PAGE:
Considering that the amount involved is P424,750.00, the penalty should be imposed in its maximum period adding one (1) year for each additional P10,000.00 albeit the total penalty should not exceed Twenty (20) Years (Art. 315). Hence, Accused-appellant is hereby SENTENCED to suffer the penalty of imprisonment ranging from Four (4) Years and One (1) Day of Prision Correccional as minimum to Twenty (20) Years of Reclusion Temporal.chanrob1es virtua1 1aw 1ibrary


Upon denial of her motion for reconsideration, 16 petitioner filed the instant petition under Rule 45, alleging that:chanrob1es virtual 1aw library





Petitioner argues that the prosecution failed to establish the elements of estafa as penalized under Article 315, par. 1(b) of the Revised Penal Code. In particular, she submits that she neither abused the confidence reposed upon her by Quilatan nor converted or misappropriated the subject jewelry; that her giving the pieces of jewelry to a sub-agent for sale on commission basis did not violate her undertaking with Quilatan. Moreover, petitioner delivered the jewelry to Labrador under the same terms upon which it was originally entrusted to her. It was established that petitioner had not derived any personal benefit from the loss of the jewelry. Consequently, it cannot be said that she misappropriated or converted the same.chanrob1es virtua1 1aw 1ibrary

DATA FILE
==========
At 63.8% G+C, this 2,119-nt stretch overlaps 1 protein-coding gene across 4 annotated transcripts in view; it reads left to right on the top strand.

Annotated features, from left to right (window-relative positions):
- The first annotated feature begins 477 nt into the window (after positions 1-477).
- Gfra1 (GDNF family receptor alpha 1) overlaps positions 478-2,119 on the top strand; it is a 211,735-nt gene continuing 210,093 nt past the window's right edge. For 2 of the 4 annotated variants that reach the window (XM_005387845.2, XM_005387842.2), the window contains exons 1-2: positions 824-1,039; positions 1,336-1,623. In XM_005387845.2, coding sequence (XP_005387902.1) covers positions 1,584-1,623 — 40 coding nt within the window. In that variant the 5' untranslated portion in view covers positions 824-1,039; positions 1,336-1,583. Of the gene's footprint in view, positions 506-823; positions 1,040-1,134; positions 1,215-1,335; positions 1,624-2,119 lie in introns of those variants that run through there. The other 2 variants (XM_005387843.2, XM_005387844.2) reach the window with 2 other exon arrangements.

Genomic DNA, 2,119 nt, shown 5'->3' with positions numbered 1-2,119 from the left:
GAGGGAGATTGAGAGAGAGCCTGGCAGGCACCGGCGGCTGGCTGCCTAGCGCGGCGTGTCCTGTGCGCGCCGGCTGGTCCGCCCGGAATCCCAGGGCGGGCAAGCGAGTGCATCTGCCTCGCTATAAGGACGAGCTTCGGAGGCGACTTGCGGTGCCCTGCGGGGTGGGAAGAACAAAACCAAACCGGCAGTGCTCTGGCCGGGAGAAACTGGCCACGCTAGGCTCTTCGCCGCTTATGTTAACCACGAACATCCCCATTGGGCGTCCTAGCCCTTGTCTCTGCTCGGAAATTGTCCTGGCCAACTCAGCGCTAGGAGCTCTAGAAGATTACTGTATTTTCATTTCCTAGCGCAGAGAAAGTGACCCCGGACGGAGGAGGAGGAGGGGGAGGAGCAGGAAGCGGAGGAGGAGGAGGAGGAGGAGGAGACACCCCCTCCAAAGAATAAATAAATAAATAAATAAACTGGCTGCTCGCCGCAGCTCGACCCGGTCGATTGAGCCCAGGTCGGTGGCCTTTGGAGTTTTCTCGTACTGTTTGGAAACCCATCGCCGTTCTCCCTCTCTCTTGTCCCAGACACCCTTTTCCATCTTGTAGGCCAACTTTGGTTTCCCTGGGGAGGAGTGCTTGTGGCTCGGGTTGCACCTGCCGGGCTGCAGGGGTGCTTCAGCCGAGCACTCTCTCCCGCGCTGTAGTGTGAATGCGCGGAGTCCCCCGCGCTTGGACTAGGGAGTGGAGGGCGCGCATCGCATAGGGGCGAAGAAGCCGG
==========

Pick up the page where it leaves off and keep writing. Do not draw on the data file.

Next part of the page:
We find merit in the petition.

The elements of estafa through misappropriation or conversion as defined in Article 315, par. 1(b) of the Revised Penal Code are: (1) that the money, good or other personal property is received by the offender in trust, or on commission, or for administration, or under any other obligation involving the duty to make delivery of, or to return, the same; (2) that there be misappropriation or conversion of such money or property by the offender or denial on his part of such receipt; (3) that such misappropriation or conversion or denial is to the prejudice of another; and (4) that there is a demand made by the offended party on the offender. 18 While the first, third and fourth elements are concededly present, we find the second element of misappropriation or conversion to be lacking in the case at bar.

Petitioner did not ipso facto commit the crime of estafa through conversion or misappropriation by delivering the jewelry to a sub-agent for sale on commission basis. We are unable to agree with the lower courts’ conclusion that this fact alone is sufficient ground for holding that petitioner disposed of the jewelry "as if it were hers, thereby committing conversion and a clear breach of trust." 19